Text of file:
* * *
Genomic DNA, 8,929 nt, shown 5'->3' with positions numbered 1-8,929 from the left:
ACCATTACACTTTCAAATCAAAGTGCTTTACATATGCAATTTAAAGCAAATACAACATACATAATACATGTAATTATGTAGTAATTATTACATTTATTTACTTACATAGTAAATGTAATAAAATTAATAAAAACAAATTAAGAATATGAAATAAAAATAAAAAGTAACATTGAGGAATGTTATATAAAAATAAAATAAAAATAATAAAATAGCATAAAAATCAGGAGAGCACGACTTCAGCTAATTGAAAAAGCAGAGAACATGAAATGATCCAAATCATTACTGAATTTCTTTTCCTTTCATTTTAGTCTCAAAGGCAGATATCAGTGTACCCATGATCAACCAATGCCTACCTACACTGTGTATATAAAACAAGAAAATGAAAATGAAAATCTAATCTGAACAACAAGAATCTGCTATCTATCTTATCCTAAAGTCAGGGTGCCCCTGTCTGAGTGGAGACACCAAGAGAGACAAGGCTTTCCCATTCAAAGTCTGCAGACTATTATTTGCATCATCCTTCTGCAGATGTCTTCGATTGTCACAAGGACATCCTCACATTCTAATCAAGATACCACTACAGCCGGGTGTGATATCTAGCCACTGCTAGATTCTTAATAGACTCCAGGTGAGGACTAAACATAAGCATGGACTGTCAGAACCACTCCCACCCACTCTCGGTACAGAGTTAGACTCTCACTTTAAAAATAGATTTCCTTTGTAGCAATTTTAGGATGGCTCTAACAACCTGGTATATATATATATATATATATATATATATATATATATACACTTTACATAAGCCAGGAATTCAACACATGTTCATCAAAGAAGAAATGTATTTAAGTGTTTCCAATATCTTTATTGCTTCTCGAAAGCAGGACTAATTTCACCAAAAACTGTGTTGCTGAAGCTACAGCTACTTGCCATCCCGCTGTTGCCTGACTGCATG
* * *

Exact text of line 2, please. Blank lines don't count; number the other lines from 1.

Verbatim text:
ACCATTACACTTTCAAATCAAAGTGCTTTACATATGCAATTTAAAGCAAATACAACATACATAATACATGTAATTATGTAGTAATTATTACATTTATTTACTTACATAGTAAATGTAATAAAATTAATAAAAACAAATTAAGAATATGAAATAAAAATAAAAAGTAACATTGAGGAATGTTATATAAAAATAAAATAAAAATAATAAAATAGCATAAAAATCAGGAGAGCACGACTTCAGCTAATTGAAAAAGCAGAGAACATGAAATGATCCAAATCATTACTGAATTTCTTTTCCTTTCATTTTAGTCTCAAAGGCAGATATCAGTGTACCCATGATCAACCAATGCCTACCTACACTGTGTATATAAAACAAGAAAATGAAAATGAAAATCTAATCTGAACAACAAGAATCTGCTATCTATCTTATCCTAAAGTCAGGGTGCCCCTGTCTGAGTGGAGACACCAAGAGAGACAAGGCTTTCCCATTCAAAGTCTGCAGACTATTATTTGCATCATCCTTCTGCAGATGTCTTCGATTGTCACAAGGACATCCTCACATTCTAATCAAGATACCACTACAGCCGGGTGTGATATCTAGCCACTGCTAGATTCTTAATAGACTCCAGGTGAGGACTAAACATAAGCATGGACTGTCAGAACCACTCCCACCCACTCTCGGTACAGAGTTAGACTCTCACTTTAAAAATAGATTTCCTTTGTAGCAATTTTAGGATGGCTCTAACAACCTGGTATATATATATATATATATATATATATATATATATATACACTTTACATAAGCCAGGAATTCAACACATGTTCATCAAAGAAGAAATGTATTTAAGTGTTTCCAATATCTTTATTGCTTCTCGAAAGCAGGACTAATTTCACCAAAAACTGTGTTGCTGAAGCTACAGCTACTTGCCATCCCGCTGTTGCCTGACTGCATG